At his birthday party Peter Cooper greeted guests with the declaration, “80 is the new 79.” Then he smiled impishly, pointed to the bar and led you to his mountain view.
At her birthday party Alice Waco asked for suggestions on what new challenges she might take on in her next decade, this also being Alice’s 80th. Most agreed it would be something extraordinary and not found on most senior activity listings.
Having friends turn oh-my-God 80 when you’re in your 60s probably isn’t that much of a surprise. But it does make one ask, how did this cool person I hang out make it so well to 80?
Peter and Alice don’t know each other but with their birthday parties on the same weekend it gave me a chance to consider what is it about aging that works better for some people than others. I’ve known both of them since they were in high middle age and they’ve always had a busy house full of friends and family. Both have quick minds and a sense of humor, get outraged about injustice, care passionately about the world and are people you hope to sit next to at a dinner party.
They both also might credit vibrant marriages for keeping their sizzle. Alice’s husband Bill was killed in a bicycling accident seven years ago when he was 79. Before that they were always “Bill and Alice, Alice and Bill,” and if you were describing them, you’d have to add that she used to be a nun and he used to be a priest and so, of course, they were made for each other.
Peter is married to Robin and when you ask her, “How’s Peter” her first response is almost always, “He’s wonderful.”
You could tell you’d arrived at Alice’s party because of the bumper stickers. Alice spent years running the Sonoma County Peace and Justice Center. When she was a teacher, she led the biggest strike in Santa Rosa (Ca.) history. If there’s a demonstration or vigil against war Alice is there with a candle, a sign and if need be, waiting to be arrested. Not all of her friends lean to the left. At her party an attorney introduced himself as probably the only Republican in the room and everyone applauded.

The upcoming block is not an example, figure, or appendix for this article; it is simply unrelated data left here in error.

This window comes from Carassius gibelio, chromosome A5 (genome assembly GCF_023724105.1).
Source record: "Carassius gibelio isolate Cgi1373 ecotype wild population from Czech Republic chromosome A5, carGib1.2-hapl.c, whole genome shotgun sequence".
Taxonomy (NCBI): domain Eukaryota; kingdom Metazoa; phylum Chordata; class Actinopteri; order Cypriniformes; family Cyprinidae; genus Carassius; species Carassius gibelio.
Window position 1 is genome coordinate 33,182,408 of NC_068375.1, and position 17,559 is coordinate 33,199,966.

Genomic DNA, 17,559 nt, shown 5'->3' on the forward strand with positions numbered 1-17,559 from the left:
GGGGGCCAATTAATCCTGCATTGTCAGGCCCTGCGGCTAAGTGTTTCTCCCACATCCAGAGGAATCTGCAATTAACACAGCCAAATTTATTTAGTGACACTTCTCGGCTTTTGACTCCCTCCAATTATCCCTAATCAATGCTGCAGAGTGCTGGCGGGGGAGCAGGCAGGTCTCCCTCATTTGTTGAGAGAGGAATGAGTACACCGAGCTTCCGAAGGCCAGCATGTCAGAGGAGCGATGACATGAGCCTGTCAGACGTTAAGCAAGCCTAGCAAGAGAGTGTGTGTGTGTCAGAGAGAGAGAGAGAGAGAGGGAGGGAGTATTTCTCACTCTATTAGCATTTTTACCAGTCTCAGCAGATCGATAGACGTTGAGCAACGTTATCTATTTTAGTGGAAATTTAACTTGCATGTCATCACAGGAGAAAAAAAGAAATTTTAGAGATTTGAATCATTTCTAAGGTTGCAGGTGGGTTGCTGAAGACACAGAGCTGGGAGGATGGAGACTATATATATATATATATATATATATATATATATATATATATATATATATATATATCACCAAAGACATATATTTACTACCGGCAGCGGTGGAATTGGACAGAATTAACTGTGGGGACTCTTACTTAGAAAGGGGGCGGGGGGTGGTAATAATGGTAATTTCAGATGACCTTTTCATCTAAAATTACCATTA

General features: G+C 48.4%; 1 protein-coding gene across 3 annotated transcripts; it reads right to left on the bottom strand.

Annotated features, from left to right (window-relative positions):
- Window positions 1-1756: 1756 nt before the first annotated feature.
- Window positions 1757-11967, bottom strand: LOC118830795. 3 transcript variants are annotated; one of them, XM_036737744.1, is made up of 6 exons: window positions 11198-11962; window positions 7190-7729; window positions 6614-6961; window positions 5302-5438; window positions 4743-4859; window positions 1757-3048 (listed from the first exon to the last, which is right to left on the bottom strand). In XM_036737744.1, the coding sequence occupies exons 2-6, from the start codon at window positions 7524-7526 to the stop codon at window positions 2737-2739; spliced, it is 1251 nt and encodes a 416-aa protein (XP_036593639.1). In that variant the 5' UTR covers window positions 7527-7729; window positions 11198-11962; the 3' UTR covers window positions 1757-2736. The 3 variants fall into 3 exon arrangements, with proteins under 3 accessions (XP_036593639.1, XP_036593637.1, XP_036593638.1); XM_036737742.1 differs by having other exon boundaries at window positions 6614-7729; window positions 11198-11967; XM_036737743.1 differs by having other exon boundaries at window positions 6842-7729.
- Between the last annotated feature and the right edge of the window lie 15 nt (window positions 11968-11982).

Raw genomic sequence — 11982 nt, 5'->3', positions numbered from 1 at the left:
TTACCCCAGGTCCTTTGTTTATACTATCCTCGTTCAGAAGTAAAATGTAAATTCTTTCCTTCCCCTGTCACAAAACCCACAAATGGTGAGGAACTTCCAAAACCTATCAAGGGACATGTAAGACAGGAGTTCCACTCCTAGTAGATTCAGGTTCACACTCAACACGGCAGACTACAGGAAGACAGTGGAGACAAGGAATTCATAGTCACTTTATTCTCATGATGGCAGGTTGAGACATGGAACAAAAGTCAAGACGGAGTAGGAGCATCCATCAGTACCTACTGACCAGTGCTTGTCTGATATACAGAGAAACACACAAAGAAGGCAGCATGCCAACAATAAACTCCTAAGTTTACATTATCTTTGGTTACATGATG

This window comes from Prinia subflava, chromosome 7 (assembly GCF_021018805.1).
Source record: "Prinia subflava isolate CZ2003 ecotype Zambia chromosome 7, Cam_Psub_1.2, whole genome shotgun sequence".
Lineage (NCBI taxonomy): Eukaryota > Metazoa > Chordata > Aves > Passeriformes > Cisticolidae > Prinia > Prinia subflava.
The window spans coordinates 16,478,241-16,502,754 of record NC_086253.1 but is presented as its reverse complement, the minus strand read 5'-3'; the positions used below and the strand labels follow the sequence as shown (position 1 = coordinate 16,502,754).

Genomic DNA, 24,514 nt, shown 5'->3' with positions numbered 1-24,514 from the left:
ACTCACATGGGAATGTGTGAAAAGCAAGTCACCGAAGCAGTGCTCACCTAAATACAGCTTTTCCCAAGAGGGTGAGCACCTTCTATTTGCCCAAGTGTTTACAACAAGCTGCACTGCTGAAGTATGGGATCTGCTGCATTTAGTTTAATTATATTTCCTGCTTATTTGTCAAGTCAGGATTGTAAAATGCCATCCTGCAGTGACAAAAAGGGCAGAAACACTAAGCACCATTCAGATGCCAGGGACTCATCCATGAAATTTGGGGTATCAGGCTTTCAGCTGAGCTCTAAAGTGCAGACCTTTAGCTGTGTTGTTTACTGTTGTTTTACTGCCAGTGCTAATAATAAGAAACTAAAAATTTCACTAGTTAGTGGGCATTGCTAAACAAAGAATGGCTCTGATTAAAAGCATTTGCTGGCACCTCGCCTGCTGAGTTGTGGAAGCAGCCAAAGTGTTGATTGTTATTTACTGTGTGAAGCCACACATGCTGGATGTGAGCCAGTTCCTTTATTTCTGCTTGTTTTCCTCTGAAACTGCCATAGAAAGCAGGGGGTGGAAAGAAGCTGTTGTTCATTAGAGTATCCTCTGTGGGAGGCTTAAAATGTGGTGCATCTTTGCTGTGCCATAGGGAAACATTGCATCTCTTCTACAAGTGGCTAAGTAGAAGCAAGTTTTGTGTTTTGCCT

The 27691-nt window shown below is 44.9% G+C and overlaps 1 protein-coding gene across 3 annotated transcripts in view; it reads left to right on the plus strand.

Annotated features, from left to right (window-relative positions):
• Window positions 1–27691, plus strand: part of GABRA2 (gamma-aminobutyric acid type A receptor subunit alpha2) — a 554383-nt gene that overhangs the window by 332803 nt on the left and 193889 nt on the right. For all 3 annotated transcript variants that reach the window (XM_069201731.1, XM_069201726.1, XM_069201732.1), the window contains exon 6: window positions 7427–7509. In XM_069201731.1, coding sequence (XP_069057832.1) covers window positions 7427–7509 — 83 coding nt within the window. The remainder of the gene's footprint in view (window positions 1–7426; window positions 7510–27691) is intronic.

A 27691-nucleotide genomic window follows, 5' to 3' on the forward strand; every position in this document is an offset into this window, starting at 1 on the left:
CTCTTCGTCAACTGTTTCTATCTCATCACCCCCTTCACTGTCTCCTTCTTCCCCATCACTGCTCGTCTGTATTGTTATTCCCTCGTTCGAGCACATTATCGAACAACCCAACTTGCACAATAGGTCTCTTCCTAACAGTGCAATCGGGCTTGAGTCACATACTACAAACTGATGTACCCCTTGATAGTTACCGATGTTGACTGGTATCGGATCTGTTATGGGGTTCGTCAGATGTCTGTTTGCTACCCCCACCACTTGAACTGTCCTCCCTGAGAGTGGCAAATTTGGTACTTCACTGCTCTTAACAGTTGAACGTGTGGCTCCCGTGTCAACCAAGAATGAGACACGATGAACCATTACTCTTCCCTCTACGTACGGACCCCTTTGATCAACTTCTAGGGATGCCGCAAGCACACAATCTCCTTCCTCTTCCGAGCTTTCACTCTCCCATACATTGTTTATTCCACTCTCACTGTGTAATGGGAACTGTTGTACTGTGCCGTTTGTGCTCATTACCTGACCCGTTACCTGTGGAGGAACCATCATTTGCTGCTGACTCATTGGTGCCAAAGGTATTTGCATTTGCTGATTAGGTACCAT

Peter was a TV guy in New York who traveled the world producing commercials for peanut butter and beer. He and Robin regularly return to New York to see plays, stay up late and visit his childhood buddy, director Mike Nichols.
But when Peter retired he didn’t stop, he simply changed coasts. He got involved in community theater as an actor and director, took writing classes at the junior college, held folk music concerts at his house, raised dogs, became a Californian.
Peter looks like a theater person. At one of his openings he stood on the sidewalk in black turtleneck and tiny earring, chatting up theater goers. He was likely hurting that night. His body is pretty beat up, from surgeries and a couple of car accidents, but he doesn’t talk much about that. The only time you realize he’s slowing down is when he plants himself in a good spot – at his party on the deck looking to Mount St. Helena – and instead of working the room lets the room come to him.
The week before his party Peter had finished a month’s run in the cast Stalag 17, playing the commandant. A guest who saw it told him he’d given her the creeps. He said, “Thank you.”
At her party Alice talked about the Parkinson’s she is now integrating into her life. Then she announced she’d be gone for a while, heading up to the prison in Susanville to do some non-violence training.